Unlike the slaying of Ramarley Graham which seems to have faded from public memory, Martin’s murder has gained the attention of the highest levels of the American legal system and even President Obama has commented. Several media sources report that President Obama commenting on Martin’s case in which federal, state and local authorities are involved said: “If I had a son, he'd look like Trayvon, I think [Trayvon's parents] are right to expect that all of us as Americans are going to take this with the seriousness it deserves, and we are going to get to the bottom of exactly what happened." This is a profoundly historic statement from the President of the United States of America in 2012. At no other time in the history of the United States could a President have empathised with the murder of an African American child. During the 1960s when images of brutalised African American men, women and children were beamed into the homes of Americans including the President, he could not have viewed any of those people as family. This President can see a murdered African American male child as his child. Hopefully this will have some bearing on how justice is served in this case. The case of Ramarley Graham who on February 2, 2012, in New York was chased by police into the bathroom of his home where they shot him dead, has not received the same kind of attention. There were a few demonstrations locally to bring attention to Graham’s death but no apparent involvement of federal law in that case.

These are not isolated incidents there is a history of White violence against African Americans. As in Canada it is a result of a White supremacist culture where African Americans and African Canadians are over policed and racially profiled routinely with excuses made by the authorities and even by ordinary citizens. There is this denial that racism exists. In “Between Barack and a Hard place” Tim Wise writes: “White Americans were fairly nonchalant about the problems facing persons of color, choosing in most cases to deny what all their senses (and surely their eyes, fixed on the television as most already were by the early 1960s) had to be telling them: that they were living in an apartheid nation; that theirs was no land of freedom and democracy, but rather a formal white supremacy, a racially fascistic state for millions of people. And so in 1963, roughly two-thirds of whites told Gallup pollsters that blacks were treated equally in white communities.” That delusion is also manifested in Canada today where in spite of evidence to the contrary White Canadians believe that because of “multiculturalism” we are all equal. The various studies and reports about inequality in employment, salary, policing etc., do not seem to make a difference. Some of the comments posted as reaction to the recent story in the Toronto Star about the two “white pride” demonstrations in London, Ontario and in Edmonton is enough proof that White Canadians need to educate themselves about the level of inequality for racialised people in this country. It would be comical if it were not so sad that there are people who think there needs to be a White History Month when every month in Canada is White History Month. Just a glance at the public school curriculum would be enough proof that our children are daily fed the philosophy that white culture and history are the norm and everything else is other and exotic.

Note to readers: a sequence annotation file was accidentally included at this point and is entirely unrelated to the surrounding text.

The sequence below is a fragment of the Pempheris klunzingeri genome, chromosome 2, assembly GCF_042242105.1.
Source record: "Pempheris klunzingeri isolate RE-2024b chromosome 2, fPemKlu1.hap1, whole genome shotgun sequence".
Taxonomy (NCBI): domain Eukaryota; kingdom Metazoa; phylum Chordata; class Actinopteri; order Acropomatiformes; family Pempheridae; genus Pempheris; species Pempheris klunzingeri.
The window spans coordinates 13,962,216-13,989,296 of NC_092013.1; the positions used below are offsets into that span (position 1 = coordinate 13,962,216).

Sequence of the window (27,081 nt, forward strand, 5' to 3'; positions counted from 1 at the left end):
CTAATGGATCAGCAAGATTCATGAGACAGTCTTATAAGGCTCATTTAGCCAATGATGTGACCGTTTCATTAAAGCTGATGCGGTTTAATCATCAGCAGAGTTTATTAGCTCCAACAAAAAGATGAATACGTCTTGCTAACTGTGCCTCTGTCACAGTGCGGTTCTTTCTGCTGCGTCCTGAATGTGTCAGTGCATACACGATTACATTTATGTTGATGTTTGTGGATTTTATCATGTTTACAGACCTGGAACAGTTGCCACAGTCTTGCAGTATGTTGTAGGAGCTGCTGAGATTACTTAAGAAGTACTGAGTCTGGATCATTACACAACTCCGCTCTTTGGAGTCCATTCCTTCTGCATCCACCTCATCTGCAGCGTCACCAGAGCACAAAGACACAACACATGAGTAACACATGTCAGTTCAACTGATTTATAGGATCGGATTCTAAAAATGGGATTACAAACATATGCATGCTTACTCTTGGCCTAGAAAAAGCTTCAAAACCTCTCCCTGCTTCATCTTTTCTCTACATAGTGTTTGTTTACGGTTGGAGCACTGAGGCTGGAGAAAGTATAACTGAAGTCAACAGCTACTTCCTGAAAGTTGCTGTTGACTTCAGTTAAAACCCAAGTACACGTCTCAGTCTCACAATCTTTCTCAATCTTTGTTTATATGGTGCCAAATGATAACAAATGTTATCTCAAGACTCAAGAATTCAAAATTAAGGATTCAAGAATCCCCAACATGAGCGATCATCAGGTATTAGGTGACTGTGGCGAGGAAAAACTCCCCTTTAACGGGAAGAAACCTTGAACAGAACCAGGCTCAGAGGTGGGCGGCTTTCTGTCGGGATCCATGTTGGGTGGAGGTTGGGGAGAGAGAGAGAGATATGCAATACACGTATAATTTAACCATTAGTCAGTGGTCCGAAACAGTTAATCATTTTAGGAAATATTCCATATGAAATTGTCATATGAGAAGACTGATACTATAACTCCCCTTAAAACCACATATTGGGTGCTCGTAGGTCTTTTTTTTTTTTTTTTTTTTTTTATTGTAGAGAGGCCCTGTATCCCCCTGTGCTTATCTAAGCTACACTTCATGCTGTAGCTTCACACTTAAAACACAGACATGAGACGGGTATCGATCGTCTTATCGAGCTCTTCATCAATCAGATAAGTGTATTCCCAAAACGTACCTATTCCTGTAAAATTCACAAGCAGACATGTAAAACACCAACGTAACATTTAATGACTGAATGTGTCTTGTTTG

Unfortunately these inequities dog the footsteps and life of Africans in all white dominated societies. Trayvon Martin’s murder and the attitude of the law enforcement staff handling the case is eerily similar to the case of Stephen Lawrence who was murdered by white youth in Britain in 1993. Like the parents of Trayvon Martin, Doreen and Neville Lawrence (Stephen Lawrence’s parents) were forced to wage a battle for justice after a group of white youth violently stabbed and killed their 18 year old son on April 22, 1993 in Eltham, south-east London, UK. The tenacious, fighting spirit of the parents of murdered African American teen Trayvon Martin is reminiscent of the parents of Stephen Lawrence. The Lawrence’s were thwarted at every turn by a white supremacist police force and justice system but they never gave up. It took almost two decades for this couple to see partial justice done. In January 2012, two of the five white men who brutally murdered Stephen Lawrence were sentenced. They were sentenced as young offenders (they were both almost 18 when they murdered Lawrence) even though they are now 36 years old. Because of the perseverance of Doreen and Neville Lawrence laws on equality and justice have been changed in Britain; the Race Relations Amendment Act 2000 ( and the Criminal Justice Act 2003 ( came out of their activism. The Lawrence’s hired private investigators, they led public campaigns. And they are not done yet; Doreen Lawrence has written to the Home Secretary about her concerns that the initial 1993 investigation involved corrupt police. Doreen Lawrence is one of my sheroes. Sybrina Fulton and Tracy Martin can take courage from the fact that they have widespread support from as high up as the President of the USA. I support this couple in their fight for justice and have signed a few petitions including and Hopefully it will not take almost two decades for the family of Trayvon Martin to get justice for their murdered child.

A congressional hearing was held in Washington D.C on Tuesday, March 27 to discuss issues of racial profiling and hate crimes. Our elected politicians in Canada can follow that example by facilitating some frank discussions about the inequities in this society because ignoring the problem is not a solution.

No comments: